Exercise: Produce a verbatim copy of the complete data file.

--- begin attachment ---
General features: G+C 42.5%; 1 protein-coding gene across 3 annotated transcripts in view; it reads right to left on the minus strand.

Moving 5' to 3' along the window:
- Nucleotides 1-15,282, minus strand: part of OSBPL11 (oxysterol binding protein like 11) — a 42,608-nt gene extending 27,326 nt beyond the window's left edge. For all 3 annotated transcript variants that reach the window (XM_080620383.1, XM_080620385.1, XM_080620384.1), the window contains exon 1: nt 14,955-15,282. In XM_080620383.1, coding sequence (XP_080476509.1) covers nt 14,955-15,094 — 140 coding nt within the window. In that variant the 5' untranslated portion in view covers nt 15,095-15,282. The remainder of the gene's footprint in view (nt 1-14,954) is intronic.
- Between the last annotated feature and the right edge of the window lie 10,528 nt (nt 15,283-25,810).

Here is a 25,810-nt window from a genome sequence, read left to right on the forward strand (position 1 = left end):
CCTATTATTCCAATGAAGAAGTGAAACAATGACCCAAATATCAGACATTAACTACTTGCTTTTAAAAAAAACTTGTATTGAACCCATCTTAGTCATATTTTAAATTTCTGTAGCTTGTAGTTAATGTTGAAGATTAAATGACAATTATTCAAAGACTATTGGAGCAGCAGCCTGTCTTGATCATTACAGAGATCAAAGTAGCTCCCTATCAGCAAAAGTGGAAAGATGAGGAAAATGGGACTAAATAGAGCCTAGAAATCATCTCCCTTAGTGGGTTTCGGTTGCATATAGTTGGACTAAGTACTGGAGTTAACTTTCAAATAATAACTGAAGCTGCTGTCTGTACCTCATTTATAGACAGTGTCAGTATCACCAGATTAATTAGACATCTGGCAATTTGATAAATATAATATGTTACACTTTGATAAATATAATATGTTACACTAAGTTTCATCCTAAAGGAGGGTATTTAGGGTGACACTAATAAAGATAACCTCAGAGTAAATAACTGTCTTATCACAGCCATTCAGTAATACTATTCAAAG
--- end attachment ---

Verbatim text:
General features: G+C 42.5%; 1 protein-coding gene across 3 annotated transcripts in view; it reads right to left on the minus strand.

Moving 5' to 3' along the window:
- Nucleotides 1-15,282, minus strand: part of OSBPL11 (oxysterol binding protein like 11) — a 42,608-nt gene extending 27,326 nt beyond the window's left edge. For all 3 annotated transcript variants that reach the window (XM_080620383.1, XM_080620385.1, XM_080620384.1), the window contains exon 1: nt 14,955-15,282. In XM_080620383.1, coding sequence (XP_080476509.1) covers nt 14,955-15,094 — 140 coding nt within the window. In that variant the 5' untranslated portion in view covers nt 15,095-15,282. The remainder of the gene's footprint in view (nt 1-14,954) is intronic.
- Between the last annotated feature and the right edge of the window lie 10,528 nt (nt 15,283-25,810).

Here is a 25,810-nt window from a genome sequence, read left to right on the forward strand (position 1 = left end):
CCTATTATTCCAATGAAGAAGTGAAACAATGACCCAAATATCAGACATTAACTACTTGCTTTTAAAAAAAACTTGTATTGAACCCATCTTAGTCATATTTTAAATTTCTGTAGCTTGTAGTTAATGTTGAAGATTAAATGACAATTATTCAAAGACTATTGGAGCAGCAGCCTGTCTTGATCATTACAGAGATCAAAGTAGCTCCCTATCAGCAAAAGTGGAAAGATGAGGAAAATGGGACTAAATAGAGCCTAGAAATCATCTCCCTTAGTGGGTTTCGGTTGCATATAGTTGGACTAAGTACTGGAGTTAACTTTCAAATAATAACTGAAGCTGCTGTCTGTACCTCATTTATAGACAGTGTCAGTATCACCAGATTAATTAGACATCTGGCAATTTGATAAATATAATATGTTACACTTTGATAAATATAATATGTTACACTAAGTTTCATCCTAAAGGAGGGTATTTAGGGTGACACTAATAAAGATAACCTCAGAGTAAATAACTGTCTTATCACAGCCATTCAGTAATACTATTCAAAG